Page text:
Every photograph tells a story.
This is Red; I am guessing sometime in the late 60's or early 70's. Its cold and he is wearing insulated coveralls; I have no idea where the job was. I think that's Coots up head; he just looks thick because of the cold weather gear but those are his long, dangly arms, pretty sure. There are wide athey wagon tracks to the left of Red in the photo and detonator wire laying on the ground. They have just shot a fire out. There is dust and smoke in the air from the repercussion of the shot. Maybe a company man, or a dozer operator wants to follow Red back up to the well and look, but Red has stopped him dead in his tracks. He and Coots will go survey the damage from the blast, redirect water to keep the wellhead cool, nobody else. The chance for re-ignition is low but still enough for Red to want everyone to stay back for their own safety. If Adair said stop you by God stopped.
About shooting fires out with explosives, once the shot drum is placed in just the right location, in the fire's "mixing chamber," the detonator wire is rolled way back away from the well, at least a couple hundred yards, and firefighters will duck behind a dozer blade for protection when the cap is fired. Pieces of well head and the end of the athey wagon gets blown it bits and it's a good idea to take cover. Coots would say sometimes on big glycerin shots, 300 pounds or more, the explosion would cause the entire dozer to jump off the ground a few inches.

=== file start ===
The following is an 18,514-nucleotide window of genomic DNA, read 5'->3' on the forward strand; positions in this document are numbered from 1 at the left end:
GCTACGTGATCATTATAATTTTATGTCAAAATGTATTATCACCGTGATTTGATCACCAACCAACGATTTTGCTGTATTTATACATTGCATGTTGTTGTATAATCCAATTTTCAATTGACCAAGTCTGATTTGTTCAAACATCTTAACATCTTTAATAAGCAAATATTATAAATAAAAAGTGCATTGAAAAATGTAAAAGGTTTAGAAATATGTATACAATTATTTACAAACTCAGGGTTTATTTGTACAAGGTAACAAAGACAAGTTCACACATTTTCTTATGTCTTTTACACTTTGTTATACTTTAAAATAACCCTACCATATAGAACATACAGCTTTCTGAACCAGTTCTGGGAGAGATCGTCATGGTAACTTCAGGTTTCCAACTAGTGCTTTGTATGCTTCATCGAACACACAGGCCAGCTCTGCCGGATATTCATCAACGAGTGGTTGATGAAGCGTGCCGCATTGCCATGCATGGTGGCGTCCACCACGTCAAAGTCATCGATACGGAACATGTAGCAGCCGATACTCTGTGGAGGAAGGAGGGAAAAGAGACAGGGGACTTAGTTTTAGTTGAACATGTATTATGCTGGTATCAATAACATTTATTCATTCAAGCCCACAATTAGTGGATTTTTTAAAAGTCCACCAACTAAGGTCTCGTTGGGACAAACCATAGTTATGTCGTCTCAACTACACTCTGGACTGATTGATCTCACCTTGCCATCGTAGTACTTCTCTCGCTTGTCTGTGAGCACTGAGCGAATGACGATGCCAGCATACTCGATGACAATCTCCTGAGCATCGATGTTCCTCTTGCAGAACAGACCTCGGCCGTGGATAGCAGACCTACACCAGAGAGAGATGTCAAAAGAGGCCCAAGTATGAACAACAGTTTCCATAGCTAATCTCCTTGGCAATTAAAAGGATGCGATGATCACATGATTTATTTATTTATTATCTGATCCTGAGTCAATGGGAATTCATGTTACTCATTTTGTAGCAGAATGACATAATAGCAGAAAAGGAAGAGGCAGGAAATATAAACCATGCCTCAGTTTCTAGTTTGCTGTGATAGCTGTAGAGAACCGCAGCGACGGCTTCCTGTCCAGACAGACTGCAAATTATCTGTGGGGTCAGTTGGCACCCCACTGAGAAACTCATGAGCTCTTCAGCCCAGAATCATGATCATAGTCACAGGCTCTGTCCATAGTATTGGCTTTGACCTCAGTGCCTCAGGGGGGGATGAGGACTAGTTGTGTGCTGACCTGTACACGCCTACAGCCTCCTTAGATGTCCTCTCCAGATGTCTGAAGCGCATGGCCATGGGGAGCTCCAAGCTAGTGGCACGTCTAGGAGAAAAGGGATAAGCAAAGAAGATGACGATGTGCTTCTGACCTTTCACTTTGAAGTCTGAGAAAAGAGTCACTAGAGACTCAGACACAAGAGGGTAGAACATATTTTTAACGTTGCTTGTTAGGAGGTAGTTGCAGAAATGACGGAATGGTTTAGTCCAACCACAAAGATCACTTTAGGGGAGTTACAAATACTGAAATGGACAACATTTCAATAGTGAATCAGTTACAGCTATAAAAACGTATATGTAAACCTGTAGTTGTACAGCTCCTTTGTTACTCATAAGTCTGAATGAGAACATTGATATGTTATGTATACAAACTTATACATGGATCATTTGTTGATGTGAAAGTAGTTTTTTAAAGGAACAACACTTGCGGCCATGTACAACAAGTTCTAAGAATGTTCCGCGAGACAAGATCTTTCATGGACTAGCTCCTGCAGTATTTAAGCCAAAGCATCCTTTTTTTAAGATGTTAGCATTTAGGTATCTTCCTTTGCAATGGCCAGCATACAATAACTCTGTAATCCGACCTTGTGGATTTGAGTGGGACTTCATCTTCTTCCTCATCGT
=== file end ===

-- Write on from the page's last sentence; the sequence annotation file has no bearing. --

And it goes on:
Twice in Coots career he was around to load a shot drum, back it into a fire, flee for the back of a dozer blade to click the detonator and the cap would not fire. They'd have to wait a few minutes then pull the athey wagon and shot drum out, cool it all down, go look-see what the hell the problem was...then unload all that luke-warm, unstable nitroglycerin and start the whole process over again with all new stuff; new gelatin, cap, wire, everything.
Coots told me once in one of those rare moments of absolute candor I will cherish the rest of my life, "thats some scary shit there, pods...I didn't like unloadin' them goddamn drums with a misfired cap buried in the middle of all that dynamite, no sir...not one goddamn bit."